The greatest shift for nontraditional fresh stores has been their rapid expansion, with dollar, deep discount and mass dominating new store openings in 2018. As deep discounters continue to expand their store counts and markets, combined with recent news that they plan to invest more heavily in a wider assortment of fresh, it is critical for traditional retailers and suppliers to remain focused on fresh while providing value to consumers through discounts and other offers. In a discount-driven, limited-assortment format, there is still plenty of room for supermarkets, mass and club stores to hone their differentiation and unique value propositions to continue to win in fresh foods.

A Year of Change for Fresh Online

While IRI’s consumer tracking data shows e-commerce grocery household penetration still lags behind brick-and mortar, with only 30% of households having tried online grocery shopping, major service changes from retailers will make 2018 the year to watch.

According to consumer responses, “delivery innovations” have become more important to fresh consumers in 2018 compared to one year ago. It is no surprise that a higher concentration of millennials are interested in delivery and in-store pick up for fresh foods when compared to older generations. Trust, quality and freshness make store delivery and click-and-collect options more intriguing to consumers for fresh versus pure-play online ordering.

Retailers from major national chains as well as regional and specialty grocers have responded to consumers’ demand for e-commerce options by developing solutions that shrink delivery windows and have better online ordering interfaces. While click-and-collect orders accounted for only $400 million in 2016, according to IRI’s eMarket Insights practice, it is expected to reach $6.6 billion by 2020, with 67% of consumers saying they will definitely use the service again.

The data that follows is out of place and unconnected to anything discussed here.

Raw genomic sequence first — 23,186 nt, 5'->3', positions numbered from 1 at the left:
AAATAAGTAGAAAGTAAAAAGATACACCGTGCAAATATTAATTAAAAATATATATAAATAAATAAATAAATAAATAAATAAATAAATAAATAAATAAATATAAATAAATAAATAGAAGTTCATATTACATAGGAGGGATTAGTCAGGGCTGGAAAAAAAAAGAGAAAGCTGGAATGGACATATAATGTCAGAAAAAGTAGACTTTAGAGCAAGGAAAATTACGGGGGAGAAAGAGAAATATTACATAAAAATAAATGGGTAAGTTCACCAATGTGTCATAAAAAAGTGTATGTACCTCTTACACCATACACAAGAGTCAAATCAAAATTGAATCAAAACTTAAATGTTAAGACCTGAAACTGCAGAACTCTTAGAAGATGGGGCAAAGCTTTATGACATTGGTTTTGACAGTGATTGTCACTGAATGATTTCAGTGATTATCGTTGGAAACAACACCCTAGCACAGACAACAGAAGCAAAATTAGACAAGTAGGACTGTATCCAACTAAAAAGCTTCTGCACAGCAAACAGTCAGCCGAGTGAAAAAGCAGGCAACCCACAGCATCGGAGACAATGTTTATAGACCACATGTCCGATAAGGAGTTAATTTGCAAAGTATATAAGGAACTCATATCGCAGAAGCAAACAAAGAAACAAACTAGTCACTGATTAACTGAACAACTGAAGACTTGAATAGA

Basket data also reveals a key consideration for fresh foods manufacturers and retailers. According to a January 2018 survey of online grocery shoppers who have used grocery pickup services, shoppers are more likely to use click-and-collect for small trips in which only one to five items are needed immediately, and 22% of shoppers who’ve used it say “sticking to their list” is their main motivation. While several fresh commodities such as ground beef and vegetables can often be “shopping list staples,” many high-profit and basket-building items such as deli cheeses, in-store baked goods and prepared meals rely on impulse and in-store merchandising to make it into the basket; consequently, these categories have consistently struggled to sell online.    

New consumer priorities continue to have an immediate and revolutionary effect on the fresh foods industry. We are living in a time of great change, but what’s known for sure is the path forward requires a laserlike focus on the consumer. It is exciting to see fresh food manufacturers and retailers integrate both fixed and random-weight/non-UPC items across sales, consumer behavior, frequent-shopper card and supply chain to unlock never-before-seen opportunities.

Jonna Parker is principal of IRI’s Fresh Center of Excellence.